• As earth day approaches (April 22), your task is to interview an older adult about environmentally friendly ideas and/or programs that they witnessed. Ask them about things that have changed during their lifetime that were intended to help the environment. If they can't think of something, below are some things that may help stimulate their memory.
    • Pesticides
    • Lead gas
    • Lead paint
    • Dam removal
    • Dumping snow onto rivers
    • Chlorofluorocarbons (CFCs)
  • Draw a map of your favorite room in your house. Add all of the details that help make it your favorite room.
  • Design your dream house!
  • Create your own homemade microscope
    • Materials: Plastic cup (clear cup is best, though not required), clear plastic wrap, pair of scissors, rubber band, water, something to look at
    • Assembly:
      • Cut a small hole into the side of the cup (big enough to accommodate your specimen)
      • Put plastic wrap over the open top of the cup and use rubber band to secure it (should be tight across the top, like a drum)
      • Pour a little water onto the plastic drum at the top of the cup. There should be enough so there is a small pool of water.
      • Slide the specimen (i.e., leaf or twig or piece of yarn) into the hole at the base of the cup
      • Look through the puddle of water to see the specimen magnified
    • Questions for discussion: What did you notice? Did you see anything new? Why does this work? What happens when there is more light? What happens if there is more water or less water? What happens if the plastic at the top is not so tight, but is sagging?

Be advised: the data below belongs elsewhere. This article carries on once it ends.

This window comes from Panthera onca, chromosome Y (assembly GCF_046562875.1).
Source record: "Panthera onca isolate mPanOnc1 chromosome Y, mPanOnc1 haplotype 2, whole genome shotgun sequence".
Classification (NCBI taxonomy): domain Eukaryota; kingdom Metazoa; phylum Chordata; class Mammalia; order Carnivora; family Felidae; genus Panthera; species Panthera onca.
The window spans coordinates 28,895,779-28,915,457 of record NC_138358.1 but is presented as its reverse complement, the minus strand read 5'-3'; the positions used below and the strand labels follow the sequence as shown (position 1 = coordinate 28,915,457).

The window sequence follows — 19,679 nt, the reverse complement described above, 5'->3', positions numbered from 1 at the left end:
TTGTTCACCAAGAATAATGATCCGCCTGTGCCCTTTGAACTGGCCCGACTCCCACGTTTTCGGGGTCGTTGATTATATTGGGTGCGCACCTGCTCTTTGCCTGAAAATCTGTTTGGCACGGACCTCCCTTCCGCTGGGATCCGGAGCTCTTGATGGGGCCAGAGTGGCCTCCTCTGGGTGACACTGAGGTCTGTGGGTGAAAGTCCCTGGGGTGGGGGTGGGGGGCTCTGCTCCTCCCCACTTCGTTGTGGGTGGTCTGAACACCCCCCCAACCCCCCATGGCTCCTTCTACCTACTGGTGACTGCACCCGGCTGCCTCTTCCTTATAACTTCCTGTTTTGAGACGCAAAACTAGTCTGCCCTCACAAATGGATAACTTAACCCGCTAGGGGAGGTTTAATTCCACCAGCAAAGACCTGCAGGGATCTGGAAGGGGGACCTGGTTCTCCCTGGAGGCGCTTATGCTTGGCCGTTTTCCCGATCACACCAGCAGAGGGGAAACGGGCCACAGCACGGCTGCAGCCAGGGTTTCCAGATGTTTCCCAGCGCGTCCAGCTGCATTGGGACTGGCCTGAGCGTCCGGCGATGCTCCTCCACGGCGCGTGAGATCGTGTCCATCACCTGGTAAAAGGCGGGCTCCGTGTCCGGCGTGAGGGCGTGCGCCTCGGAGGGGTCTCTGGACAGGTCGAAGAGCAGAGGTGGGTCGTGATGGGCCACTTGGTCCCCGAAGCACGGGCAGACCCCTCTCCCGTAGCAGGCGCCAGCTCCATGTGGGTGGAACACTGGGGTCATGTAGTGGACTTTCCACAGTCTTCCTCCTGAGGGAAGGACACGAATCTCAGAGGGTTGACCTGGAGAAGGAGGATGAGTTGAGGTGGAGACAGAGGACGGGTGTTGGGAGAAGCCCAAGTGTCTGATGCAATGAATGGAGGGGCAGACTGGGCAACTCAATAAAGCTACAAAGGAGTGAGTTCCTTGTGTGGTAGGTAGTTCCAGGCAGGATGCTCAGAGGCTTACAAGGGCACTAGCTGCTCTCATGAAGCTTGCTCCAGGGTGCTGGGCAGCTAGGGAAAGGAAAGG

• Build a Rube Goldberg machine (complicated machine to perform a simple task) to solve a problem or complete a task (for example: turn off/on a light). In writing, state your task and keep notes on what you tried and revised about your machine. Take a picture or video if possible to share with your class!
  • "No screens challenge" Can you go an entire day without using any screen technology? Can you go 2 days? This means no electronic devices of any kind! After completing the challenge, write about your experience by answeringing the following: What did you think about this challenge? Do you think it is a good idea to take a break from technology? Why or why not? Make a list of all of the activities you did. What was most enjoyable? Why? What was the hardest thing? What made it so hard? Do you think this is something a child younger than you should also do? What is some advice you would give to a friend who wants to take this challenge?
  • Make a "bucket list" of the ten places in the world you would like to travel to during your life. For each location, write what you know about this place, what you want to learn about this place and why you want to go there. Draw a world map and with a series of arrows draw lines from one destination to another until you have planned your world wide route to all ten locations.
  • Spend an hour watching outside, and tallying what you see (birds, cars, etc.). At a different time of day, do you see different things?
  • Draw the moon every day - how does it change?
  • Find constellations and planets in the night or early morning sky.
  • Play family games, such as Monopoly, where students practice counting money.
  • Do arts and craft projects where students build or create using specific shapes or measurements.
  • Write a letter to a relative and mail it to them.
  • Play Scrabble or make your own Scrabble game with spelling words.
  • Write and illustrate a response to one of the following prompts:
    • Which would you prefer as a pet: a unicorn or a dragon? Why?
    • What is your favorite healthy snack?
    • What would your teacher be like if he/she was a zombie?
    • Do you like to read fiction or nonfiction. Why?